A questionable new report from Apple's supply chain claims that the company's rumored "low-priced" version of the HomePod will be placed under the Beats by Dre brand instead of the expected Apple branding. The report comes from Chinese news site Sina, which also says the $199 speaker will have MediaTek as the supplier, a change from Apple's decision to give Inventec sole supplier duties on the first HomePod (via LoveiOS).
Reports about a cheaper HomePod began appearing quickly after news of lackluster sales for the first version of the speaker emerged earlier this year, with former KGI Securities analyst Ming-Chi Kuo and other industry watchers predicting a low-cost speaker priced between $150 and $200. What's new in this week's report is the idea of a Beats-branded version of the HomePod, but it's unclear exactly what form the speaker would take, what features it would carry over from the $350 version of the speaker, and where Sina is sourcing the news from in the first place.
It seems unlikely that Apple would somehow combine the HomePod and Beats brands into one product, and due to all of this it's important to take the new report with a dose of skepticism. Beats last updated its Pill line of speakers with the Pill+ in 2015, which ran for $230 at launch but nowadays is priced closer to $130 when purchased on sale. Pill devices lack persistent "Hey Siri" functionality, likely due to their lack of constant AC power, so it also seems unlikely that Apple would extend that feature beyond its own line of devices, currently including the iPhone, iPad, HomePod, and Apple Watch.
In his prediction, Ming-Chi Kuo said that Apple is "mulling" a "low-cost version" of the HomePod in an effort to boost short-term shipments. Apple's main selling point on the $350 HomePod is its high-quality audio playback, with reviewers agreeing that the speaker blows other smart speakers out of the water in terms of audio performance, but Siri's performance, the lack of certain languages, and Apple's walled garden ecosystem (particularly excluding any music service besides Apple Music) left many to wonder if the price was actually justified.
As a point of comparison, two of Apple's rivals sell entry-level versions of their smart speakers for as low as $50 in the United States, including Amazon's Echo Dot ($49.99) and Alphabet's Google Home Mini ($49.00). The smaller, cheaper devices allow users to expand features of the connected speaker system into other rooms around their home, without having to spend a lot of money on purchasing the base speakers multiple times.
For now, the HomePod still lacks a few features Apple announced prior to the speaker's launch, namely AirPlay 2 support and multi-room audio, both pegged for release through a firmware update sometime later in 2018. Although there have been many reports about a cheaper HomePod, none have yet hinted at a potential launch window for the rumored lower-cost speaker.
Top Rated Comments
Other than better audio quality, a $50 dot is more useful in every way imaginable. And a $100 pair of amplified stereo speakers plugged into the dot can easily match the audio quality of a HP.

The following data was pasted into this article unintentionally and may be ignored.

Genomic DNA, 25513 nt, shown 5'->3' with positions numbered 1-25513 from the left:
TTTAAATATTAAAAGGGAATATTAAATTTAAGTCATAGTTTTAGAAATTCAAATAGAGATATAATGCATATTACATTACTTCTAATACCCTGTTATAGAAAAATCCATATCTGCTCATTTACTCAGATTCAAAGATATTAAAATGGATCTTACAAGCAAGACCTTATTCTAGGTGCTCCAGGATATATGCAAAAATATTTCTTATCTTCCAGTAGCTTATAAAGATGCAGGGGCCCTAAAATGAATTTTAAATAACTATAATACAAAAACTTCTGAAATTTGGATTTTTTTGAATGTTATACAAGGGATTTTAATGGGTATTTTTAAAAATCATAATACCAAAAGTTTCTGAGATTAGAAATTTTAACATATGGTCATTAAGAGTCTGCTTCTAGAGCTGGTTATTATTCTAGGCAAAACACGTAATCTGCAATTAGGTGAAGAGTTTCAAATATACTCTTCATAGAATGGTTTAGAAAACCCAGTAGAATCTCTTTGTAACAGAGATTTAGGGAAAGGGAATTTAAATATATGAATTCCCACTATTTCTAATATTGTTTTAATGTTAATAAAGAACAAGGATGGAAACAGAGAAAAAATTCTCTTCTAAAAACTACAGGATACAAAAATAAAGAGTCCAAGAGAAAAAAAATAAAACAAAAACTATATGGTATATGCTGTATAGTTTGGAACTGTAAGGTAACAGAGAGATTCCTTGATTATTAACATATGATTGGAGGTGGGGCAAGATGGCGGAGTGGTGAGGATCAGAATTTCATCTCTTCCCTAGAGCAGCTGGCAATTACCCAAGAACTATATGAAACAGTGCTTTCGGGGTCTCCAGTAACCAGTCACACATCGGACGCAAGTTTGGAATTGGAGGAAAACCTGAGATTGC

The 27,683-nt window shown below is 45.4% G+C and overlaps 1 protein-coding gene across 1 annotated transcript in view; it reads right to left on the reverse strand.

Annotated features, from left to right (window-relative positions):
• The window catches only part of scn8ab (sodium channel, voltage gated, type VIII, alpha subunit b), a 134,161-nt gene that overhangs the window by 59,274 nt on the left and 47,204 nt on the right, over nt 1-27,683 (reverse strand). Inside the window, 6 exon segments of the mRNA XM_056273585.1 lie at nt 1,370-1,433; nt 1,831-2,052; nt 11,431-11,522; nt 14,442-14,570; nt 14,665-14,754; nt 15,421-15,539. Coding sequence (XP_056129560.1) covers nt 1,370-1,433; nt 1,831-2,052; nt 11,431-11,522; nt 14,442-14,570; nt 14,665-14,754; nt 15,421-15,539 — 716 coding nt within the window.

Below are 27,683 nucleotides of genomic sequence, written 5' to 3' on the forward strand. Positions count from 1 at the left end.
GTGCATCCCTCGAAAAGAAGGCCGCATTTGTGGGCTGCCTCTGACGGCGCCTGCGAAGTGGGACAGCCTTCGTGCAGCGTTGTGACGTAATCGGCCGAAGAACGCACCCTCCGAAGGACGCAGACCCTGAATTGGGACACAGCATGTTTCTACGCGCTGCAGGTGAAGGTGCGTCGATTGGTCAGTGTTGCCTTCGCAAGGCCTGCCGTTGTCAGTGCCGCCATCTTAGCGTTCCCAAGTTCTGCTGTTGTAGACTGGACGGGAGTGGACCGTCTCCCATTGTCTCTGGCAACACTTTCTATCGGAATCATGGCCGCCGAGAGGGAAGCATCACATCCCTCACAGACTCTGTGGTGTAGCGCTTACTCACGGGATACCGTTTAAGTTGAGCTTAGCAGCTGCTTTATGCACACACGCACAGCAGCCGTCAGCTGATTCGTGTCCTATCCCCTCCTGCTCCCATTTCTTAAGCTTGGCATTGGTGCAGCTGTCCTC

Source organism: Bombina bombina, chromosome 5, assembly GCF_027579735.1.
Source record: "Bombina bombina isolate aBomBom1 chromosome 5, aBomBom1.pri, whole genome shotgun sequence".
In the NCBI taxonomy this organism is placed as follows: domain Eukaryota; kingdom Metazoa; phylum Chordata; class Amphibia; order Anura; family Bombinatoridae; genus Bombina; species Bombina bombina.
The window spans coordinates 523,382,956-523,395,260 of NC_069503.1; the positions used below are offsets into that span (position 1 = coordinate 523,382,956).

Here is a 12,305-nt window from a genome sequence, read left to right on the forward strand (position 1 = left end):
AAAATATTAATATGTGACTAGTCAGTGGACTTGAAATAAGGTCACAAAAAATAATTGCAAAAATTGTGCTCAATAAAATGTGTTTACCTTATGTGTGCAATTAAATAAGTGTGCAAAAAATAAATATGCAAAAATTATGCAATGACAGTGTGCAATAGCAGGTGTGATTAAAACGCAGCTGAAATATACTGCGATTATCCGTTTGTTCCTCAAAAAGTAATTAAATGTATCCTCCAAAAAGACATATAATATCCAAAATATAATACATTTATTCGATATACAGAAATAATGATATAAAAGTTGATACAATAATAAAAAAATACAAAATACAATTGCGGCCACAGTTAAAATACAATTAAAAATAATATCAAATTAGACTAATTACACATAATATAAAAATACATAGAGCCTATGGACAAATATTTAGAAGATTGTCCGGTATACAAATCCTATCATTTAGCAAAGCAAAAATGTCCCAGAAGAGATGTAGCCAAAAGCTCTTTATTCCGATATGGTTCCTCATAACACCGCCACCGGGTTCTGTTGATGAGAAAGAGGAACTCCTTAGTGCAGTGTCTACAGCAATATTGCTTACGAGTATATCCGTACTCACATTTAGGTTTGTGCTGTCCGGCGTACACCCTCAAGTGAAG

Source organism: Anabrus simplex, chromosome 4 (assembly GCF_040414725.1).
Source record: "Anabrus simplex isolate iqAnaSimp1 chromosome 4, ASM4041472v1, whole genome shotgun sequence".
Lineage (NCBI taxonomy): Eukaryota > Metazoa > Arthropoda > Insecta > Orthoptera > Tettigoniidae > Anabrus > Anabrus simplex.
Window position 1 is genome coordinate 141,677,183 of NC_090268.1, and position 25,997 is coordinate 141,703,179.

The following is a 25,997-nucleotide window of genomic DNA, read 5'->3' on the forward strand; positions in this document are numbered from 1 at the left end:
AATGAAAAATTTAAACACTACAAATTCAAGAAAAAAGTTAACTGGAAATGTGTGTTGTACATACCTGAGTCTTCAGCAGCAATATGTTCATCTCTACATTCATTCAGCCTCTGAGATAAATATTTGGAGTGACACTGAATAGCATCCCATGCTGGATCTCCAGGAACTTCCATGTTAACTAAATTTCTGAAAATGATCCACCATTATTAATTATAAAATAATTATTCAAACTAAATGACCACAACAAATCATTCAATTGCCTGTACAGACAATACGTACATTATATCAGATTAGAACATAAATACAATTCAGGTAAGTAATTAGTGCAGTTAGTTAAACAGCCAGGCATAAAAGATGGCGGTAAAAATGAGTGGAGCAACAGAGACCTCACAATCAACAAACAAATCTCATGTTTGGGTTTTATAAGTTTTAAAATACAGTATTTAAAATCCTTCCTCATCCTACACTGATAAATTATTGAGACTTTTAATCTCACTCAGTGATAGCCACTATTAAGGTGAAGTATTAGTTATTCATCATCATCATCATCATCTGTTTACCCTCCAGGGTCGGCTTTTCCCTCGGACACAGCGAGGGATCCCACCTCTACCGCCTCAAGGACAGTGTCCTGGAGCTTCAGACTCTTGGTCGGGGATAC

Apple needs to learn that there is more to competition than brand and price tiers. In these IoT segments, people will cross-shop vastly different price ranges and types of products.
And make Siri be the same on all devices, as a start.
I think HomePod would have done much better if they’d waited another year and built something truly great. They harp on audio quality as if that alone is supposed to convince people to buy. News flash. There are plenty of great sounding speakers out there. If you care about audio quality, you already have good ones. I laugh at the Apple fans who ooooo and ahhhhh over the HomePod quality and how they’ve been waiting for a great sounding speaker. What rock do they live under?
HomePod is a flop because of the software, not the hardware. Apple rakes in billions every quarter yet can’t ship anything on time these days. By releasing HomePod feature incomplete, they only highlighted the advantages of competing platforms. After returning my HomePod, I bought an Echo Dot to control my Sonos. I’d never tried voice control, but liked the way Siri worked on HomePod.
[doublepost=1526921858][/doublepost] This is one of the product’s many shortcomings. I have thousands of CDs on my home music server in lossless format. Why should I waste bandwidth and listen to lower quality audio via streaming when I have high quality files available on my local network? If you don’t have Apple Music, I can understand that getting Siri to work with a local library might be more complex (from Apple’s perspective), but it’s absurd that they didn’t offer this feature to Apple Music subscribers. They know what’s in your library. They know which files reside on your local machine. Why not always favor the highest quality audio file available? There are so many obvious software/feature fails with HomePod. It’s such a disappointing product from that standpoint.
I find the HomePod too restrictive for both of the primary functions... as a speaker for playing music or as a smart assistant. Whether it is the HomePod or Apple TV, they don't offer the flexibility that their competitors do... and at significantly lower prices. A "dumb" HomePod that operates as simply a bluetooth speaker (with aux input) at an appropriate price would be appealing to me.